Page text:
- Article by Elisa Scarton
April is World Landscape Architecture Month. We’re sheltering in place, but we can still celebrate by taking a look at upcoming landscape design trends with two of the country’s top designers.
Carolyn Blackman has presented landscape design and gardening talkback radio on alternate Saturday mornings with Libby Gorr on ABC 774 for 22 years. She heads up Melbourne’s Vivid Design with design principal and landscape architect Joby Blackman.
Emmaline Bowman is a landscape architect and the director of STEM Landscape Architecture & Design, which is also based in Melbourne.
The pair has identified eight landscape design trends for designers and architects to keep in mind when the coronavirus pandemic has passed and we’re all allowed outside again.
Flexing our green thumbs
Fifteen years ago, Carolyn Blackman says her clients were having their gardens designed with the unspoken assumption they’d outsource the actual gardening to someone else.
“Now, we’re seeing an increased number of clients wanting help setting up a garden they can maintain and nurture on their own,” she says.
“The act of gardening and getting your hands dirty is growing. Whether it’s because people are realising the need to connect more with nature, the increased awareness of mental health and the benefits of gardening, or are looking for a sense of slowing down to contrast with their busy professional lives, I’m not sure.”
It’s a trend Emmaline Bowman seconds, saying her client’s are requesting gardens designed specifically to attract local birds and insects and cater to kids.
“Families often ask us to ensure there are areas where their children can explore the garden, with aromatic plantings, insect-attracting plants and thoughtfully placed log steppers,” she says.
A desire to connect more with nature
Similarly, Blackman is pleased to see people incorporating more greenery into their homes to create privacy, shade and to become closer to nature.
She says it’s a welcome softening of past trends where outdoor spaces were becoming “another room of the house with hard walls, surfaces and paving everywhere”.
Bowman suggests indoor wall gardens, stylish pot plants, greenhouse herbariums and planted aquariums as ways to bring the greenery inside.
The resurgence of the pergola
The garden as a built space fitted with outdoor undercover rooms with plastered walls, ceilings and recessed downlights to sit and entertain under was once a huge outdoor design trend.
“Now garden structures have returned to become more verdant additions to garden design, dripping with ornamental grapes and climbing tendrils,” says Blackman.
“People have grown to value the beauty of greenery and natural light, and are far more likely to want a pergola covered with plants to sit under as opposed to a stark steel box.”
Garden studios and summer houses
Another rising trend, according to Blackman, is a separate office or a quiet retreat in the back garden that doubles as gymnasiums, painting rooms, a teenager’s band space, playrooms – anything and everything in between.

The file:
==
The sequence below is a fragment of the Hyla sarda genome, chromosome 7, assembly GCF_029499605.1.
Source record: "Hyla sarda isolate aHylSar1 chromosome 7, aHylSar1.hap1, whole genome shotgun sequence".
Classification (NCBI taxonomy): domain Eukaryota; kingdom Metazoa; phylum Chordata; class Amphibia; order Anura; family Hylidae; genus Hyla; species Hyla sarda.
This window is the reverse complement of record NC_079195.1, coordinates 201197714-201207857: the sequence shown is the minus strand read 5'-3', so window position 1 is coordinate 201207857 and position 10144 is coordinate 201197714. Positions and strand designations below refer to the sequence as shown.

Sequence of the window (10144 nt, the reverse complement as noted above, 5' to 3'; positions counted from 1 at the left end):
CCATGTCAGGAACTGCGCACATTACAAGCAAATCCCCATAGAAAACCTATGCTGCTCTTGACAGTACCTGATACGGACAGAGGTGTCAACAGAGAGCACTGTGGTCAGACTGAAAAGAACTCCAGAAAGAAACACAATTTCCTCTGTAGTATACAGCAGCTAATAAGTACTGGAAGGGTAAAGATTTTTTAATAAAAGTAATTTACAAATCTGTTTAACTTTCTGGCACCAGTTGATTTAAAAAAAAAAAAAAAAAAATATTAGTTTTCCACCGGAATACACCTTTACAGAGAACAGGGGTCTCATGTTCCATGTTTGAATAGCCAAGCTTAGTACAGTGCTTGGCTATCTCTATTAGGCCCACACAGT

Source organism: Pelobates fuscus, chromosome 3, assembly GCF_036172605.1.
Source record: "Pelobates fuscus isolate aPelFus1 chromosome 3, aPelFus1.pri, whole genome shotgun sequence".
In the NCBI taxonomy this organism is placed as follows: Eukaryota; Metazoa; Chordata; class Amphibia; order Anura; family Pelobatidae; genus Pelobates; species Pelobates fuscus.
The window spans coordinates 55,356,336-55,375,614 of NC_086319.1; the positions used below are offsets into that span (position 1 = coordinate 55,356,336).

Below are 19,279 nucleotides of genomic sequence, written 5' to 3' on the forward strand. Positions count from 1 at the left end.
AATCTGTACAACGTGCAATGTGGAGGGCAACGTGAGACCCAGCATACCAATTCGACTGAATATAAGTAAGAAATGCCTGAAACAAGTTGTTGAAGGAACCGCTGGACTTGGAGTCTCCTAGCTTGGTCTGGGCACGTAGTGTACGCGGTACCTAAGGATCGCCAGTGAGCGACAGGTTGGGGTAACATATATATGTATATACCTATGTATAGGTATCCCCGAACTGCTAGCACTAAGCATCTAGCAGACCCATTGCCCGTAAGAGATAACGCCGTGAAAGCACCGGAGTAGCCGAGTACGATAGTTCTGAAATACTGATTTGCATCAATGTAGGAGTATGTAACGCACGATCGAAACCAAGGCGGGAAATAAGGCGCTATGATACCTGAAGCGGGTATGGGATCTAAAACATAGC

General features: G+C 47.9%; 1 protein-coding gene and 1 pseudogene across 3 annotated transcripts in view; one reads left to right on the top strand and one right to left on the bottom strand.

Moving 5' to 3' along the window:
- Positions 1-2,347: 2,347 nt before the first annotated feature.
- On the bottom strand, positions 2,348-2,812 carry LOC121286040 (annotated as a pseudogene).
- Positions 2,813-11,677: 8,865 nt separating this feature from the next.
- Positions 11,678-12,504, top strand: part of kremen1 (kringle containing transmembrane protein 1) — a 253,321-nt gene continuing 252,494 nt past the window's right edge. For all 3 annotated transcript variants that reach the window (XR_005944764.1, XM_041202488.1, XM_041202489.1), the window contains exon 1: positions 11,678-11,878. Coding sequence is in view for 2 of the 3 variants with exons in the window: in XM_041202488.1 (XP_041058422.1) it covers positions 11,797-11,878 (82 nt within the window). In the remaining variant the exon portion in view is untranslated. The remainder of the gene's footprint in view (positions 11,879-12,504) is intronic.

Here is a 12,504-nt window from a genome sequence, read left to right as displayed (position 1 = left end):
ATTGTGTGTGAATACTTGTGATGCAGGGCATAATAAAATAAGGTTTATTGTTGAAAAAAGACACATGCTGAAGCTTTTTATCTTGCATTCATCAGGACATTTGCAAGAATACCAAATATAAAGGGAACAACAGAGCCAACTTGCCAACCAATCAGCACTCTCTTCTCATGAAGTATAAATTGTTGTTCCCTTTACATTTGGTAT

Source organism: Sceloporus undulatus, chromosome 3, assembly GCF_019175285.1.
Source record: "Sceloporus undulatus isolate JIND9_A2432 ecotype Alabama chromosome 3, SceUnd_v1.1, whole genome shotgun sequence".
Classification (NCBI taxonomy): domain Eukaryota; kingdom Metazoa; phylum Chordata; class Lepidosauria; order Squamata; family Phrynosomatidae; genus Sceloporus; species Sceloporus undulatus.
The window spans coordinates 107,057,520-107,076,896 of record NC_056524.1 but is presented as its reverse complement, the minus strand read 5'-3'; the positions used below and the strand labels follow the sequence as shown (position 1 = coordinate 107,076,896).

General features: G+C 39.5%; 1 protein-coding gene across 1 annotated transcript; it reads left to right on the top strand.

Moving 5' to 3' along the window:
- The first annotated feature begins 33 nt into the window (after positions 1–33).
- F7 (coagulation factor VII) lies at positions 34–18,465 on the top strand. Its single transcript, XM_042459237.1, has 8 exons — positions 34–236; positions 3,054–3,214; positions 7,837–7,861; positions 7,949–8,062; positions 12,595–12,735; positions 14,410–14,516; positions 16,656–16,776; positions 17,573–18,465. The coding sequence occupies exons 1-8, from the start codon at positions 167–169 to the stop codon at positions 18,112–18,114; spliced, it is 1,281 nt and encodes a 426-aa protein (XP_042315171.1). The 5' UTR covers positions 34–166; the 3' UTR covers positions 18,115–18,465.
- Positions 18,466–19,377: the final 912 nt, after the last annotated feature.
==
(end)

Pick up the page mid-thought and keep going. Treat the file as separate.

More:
A far greater appreciation for plant diversity
“We are seeing a growing interest in a range of plants, texture and seasonal interest – Australian plants, colourful plants, food plants, herbaceous plants, bee attracting plants, to name a few,” concludes Blackman.
A lot of clients still request hedges and screening plants, but the plants on the inside of those spaces are far less likely to be “a row of Yucca mulched with pebbles (thank heavens).”
Natural materials, natural colours and native plants have been one of 2020’s biggest landscape design trends.
“People are moving away from bright and bold colours to softer tones, like greens, light greys and pastels,” says Bowman.
She says stone and timber are being used for architectural facades, custom furniture, retaining walls, garden beds and pergolas paired with the soft silvery tones of Australian native plants.
Rather than heavy paving throughout the garden, designated outdoor areas are paved in natural stone.
Connective pathways are formed using permeable toppings and natural stone steppers, intertwined with ground covered plants.
And natural stone boulders are being used as garden features, rather than statues, along with recycled materials that avoid huge amounts of maintenance.
“We are designing more water sensitive gardens, where the roof, land or tank water runoff is directed straight into dry creek beds, planted swales or ponds within the property,” says Bowman.
“This process aids in natural water flow, passive cooling, natural garden irrigation and soaks, and offers a water source for local animals.”
Productive gardens have always been popular, but more people want to grow their own herbs and vegetables as a feature, says Bowman.
“Espaliered fruit trees hide ugly walls and fences, thyme ground covers among steppers allow you to walk past, brush against them and release an aromatic scent, and garden beds intertwined with herbs, vegetables, evergreen and flowering plants not only look beautiful, but attract beneficial insects as well.”
Composting stations are thoughtfully screened off with nice timber walling or screens that allow a creeper like passionfruit to grow.
The designers behind the Australian Pavilion at the 2018 Venice Architecture Biennale, Baracco + Wright, recently completed a landscape architecture project in Melbourne that picked up on a number of these trends, most notably the use of productive, fauna-attracting flora.
Photography supplied unless otherwise credited.